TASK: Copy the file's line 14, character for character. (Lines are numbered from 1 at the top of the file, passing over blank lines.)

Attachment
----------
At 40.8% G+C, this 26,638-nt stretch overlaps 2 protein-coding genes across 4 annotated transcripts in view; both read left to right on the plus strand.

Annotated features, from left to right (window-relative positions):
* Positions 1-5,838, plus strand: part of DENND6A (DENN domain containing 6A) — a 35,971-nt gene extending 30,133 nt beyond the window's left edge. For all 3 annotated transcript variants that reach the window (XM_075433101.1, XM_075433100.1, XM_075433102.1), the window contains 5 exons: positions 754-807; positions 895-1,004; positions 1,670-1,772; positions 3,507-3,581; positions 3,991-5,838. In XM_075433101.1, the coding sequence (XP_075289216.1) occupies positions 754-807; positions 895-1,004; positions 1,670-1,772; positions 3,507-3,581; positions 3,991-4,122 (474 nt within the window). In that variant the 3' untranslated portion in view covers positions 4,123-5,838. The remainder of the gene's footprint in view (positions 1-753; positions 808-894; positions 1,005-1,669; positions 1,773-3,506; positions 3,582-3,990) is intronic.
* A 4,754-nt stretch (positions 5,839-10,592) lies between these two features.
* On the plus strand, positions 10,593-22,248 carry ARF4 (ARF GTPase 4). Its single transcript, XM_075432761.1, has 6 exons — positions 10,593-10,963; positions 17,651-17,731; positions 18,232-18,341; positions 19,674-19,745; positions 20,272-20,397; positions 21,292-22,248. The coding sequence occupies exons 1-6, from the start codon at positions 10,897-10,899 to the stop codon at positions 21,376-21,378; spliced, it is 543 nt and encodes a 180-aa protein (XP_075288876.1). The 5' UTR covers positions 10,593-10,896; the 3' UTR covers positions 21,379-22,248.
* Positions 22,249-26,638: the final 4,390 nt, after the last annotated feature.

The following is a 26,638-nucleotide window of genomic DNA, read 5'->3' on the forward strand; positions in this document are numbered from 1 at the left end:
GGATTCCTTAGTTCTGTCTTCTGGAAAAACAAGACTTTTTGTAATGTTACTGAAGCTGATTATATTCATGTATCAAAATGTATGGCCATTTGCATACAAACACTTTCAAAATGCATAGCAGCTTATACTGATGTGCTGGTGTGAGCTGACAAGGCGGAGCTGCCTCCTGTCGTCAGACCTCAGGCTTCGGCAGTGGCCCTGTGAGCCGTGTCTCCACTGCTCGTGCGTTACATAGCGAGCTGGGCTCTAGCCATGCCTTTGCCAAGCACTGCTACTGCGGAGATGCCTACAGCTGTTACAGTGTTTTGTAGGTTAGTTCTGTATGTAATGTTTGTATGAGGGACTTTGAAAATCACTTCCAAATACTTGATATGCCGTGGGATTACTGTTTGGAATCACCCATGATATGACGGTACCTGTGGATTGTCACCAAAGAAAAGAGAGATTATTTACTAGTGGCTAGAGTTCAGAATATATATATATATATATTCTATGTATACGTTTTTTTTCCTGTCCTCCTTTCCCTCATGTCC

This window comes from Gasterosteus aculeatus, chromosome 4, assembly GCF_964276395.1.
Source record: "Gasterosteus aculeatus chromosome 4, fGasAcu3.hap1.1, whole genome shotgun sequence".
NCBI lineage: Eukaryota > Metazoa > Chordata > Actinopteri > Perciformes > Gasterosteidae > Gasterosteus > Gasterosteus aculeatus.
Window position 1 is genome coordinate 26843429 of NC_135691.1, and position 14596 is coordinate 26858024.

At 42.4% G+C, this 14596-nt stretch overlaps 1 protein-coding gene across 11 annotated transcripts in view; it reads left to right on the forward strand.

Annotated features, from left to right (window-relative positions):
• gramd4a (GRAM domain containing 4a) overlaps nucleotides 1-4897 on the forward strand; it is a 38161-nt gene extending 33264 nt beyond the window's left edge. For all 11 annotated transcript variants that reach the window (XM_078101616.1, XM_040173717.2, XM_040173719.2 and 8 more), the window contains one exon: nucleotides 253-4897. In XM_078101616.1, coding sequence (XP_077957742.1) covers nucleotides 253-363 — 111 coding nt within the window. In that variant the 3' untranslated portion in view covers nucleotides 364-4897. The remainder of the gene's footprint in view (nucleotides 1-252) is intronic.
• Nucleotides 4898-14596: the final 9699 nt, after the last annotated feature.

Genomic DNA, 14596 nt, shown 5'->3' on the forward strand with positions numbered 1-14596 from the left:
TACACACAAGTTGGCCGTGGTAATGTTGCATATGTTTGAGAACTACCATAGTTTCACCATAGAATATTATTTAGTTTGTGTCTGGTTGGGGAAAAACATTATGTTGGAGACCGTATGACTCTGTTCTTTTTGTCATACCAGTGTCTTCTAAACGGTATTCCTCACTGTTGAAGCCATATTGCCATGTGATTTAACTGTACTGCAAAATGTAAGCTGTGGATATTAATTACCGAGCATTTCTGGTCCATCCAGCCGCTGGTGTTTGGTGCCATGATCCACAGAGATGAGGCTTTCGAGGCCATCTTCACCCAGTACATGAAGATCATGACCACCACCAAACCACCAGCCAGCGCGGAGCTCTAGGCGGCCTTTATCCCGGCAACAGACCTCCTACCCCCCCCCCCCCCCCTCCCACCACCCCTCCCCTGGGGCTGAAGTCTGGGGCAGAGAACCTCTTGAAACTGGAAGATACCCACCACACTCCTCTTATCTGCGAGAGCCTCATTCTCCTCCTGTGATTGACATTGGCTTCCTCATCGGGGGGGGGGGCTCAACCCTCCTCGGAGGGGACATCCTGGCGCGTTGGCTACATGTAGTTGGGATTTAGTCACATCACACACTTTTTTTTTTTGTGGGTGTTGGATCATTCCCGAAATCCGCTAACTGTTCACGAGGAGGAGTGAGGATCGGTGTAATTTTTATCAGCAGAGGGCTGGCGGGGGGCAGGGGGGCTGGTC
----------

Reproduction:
Annotated features, from left to right (window-relative positions):